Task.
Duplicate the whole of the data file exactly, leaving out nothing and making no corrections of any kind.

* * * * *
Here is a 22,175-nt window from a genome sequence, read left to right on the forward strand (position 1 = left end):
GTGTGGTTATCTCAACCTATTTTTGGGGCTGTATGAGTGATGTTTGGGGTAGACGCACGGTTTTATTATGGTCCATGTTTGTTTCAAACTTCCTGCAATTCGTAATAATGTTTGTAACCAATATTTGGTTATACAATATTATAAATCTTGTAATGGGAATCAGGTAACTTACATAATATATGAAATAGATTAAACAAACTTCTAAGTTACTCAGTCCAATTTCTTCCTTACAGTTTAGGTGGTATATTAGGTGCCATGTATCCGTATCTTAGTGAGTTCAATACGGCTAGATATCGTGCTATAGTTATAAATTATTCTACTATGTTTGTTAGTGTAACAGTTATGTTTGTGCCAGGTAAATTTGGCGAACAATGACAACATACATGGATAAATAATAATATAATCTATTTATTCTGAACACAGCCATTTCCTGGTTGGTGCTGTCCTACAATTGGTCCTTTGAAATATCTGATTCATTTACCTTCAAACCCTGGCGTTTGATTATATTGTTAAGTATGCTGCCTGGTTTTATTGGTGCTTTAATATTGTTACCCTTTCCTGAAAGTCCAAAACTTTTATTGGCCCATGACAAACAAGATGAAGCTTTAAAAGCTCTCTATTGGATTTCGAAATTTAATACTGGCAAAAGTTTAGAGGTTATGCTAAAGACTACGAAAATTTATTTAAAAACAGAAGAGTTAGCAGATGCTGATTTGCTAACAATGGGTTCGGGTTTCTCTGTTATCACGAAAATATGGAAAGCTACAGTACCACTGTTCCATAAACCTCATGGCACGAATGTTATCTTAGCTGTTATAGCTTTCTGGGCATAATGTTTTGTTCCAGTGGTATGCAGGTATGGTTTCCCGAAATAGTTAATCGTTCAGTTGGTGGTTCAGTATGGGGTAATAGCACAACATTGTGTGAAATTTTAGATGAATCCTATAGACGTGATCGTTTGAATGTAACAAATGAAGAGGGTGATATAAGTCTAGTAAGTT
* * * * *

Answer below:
Here is a 22,175-nt window from a genome sequence, read left to right on the forward strand (position 1 = left end):
GTGTGGTTATCTCAACCTATTTTTGGGGCTGTATGAGTGATGTTTGGGGTAGACGCACGGTTTTATTATGGTCCATGTTTGTTTCAAACTTCCTGCAATTCGTAATAATGTTTGTAACCAATATTTGGTTATACAATATTATAAATCTTGTAATGGGAATCAGGTAACTTACATAATATATGAAATAGATTAAACAAACTTCTAAGTTACTCAGTCCAATTTCTTCCTTACAGTTTAGGTGGTATATTAGGTGCCATGTATCCGTATCTTAGTGAGTTCAATACGGCTAGATATCGTGCTATAGTTATAAATTATTCTACTATGTTTGTTAGTGTAACAGTTATGTTTGTGCCAGGTAAATTTGGCGAACAATGACAACATACATGGATAAATAATAATATAATCTATTTATTCTGAACACAGCCATTTCCTGGTTGGTGCTGTCCTACAATTGGTCCTTTGAAATATCTGATTCATTTACCTTCAAACCCTGGCGTTTGATTATATTGTTAAGTATGCTGCCTGGTTTTATTGGTGCTTTAATATTGTTACCCTTTCCTGAAAGTCCAAAACTTTTATTGGCCCATGACAAACAAGATGAAGCTTTAAAAGCTCTCTATTGGATTTCGAAATTTAATACTGGCAAAAGTTTAGAGGTTATGCTAAAGACTACGAAAATTTATTTAAAAACAGAAGAGTTAGCAGATGCTGATTTGCTAACAATGGGTTCGGGTTTCTCTGTTATCACGAAAATATGGAAAGCTACAGTACCACTGTTCCATAAACCTCATGGCACGAATGTTATCTTAGCTGTTATAGCTTTCTGGGCATAATGTTTTGTTCCAGTGGTATGCAGGTATGGTTTCCCGAAATAGTTAATCGTTCAGTTGGTGGTTCAGTATGGGGTAATAGCACAACATTGTGTGAAATTTTAGATGAATCCTATAGACGTGATCGTTTGAATGTAACAAATGAAGAGGGTGATATAAGTCTAGTAAGTT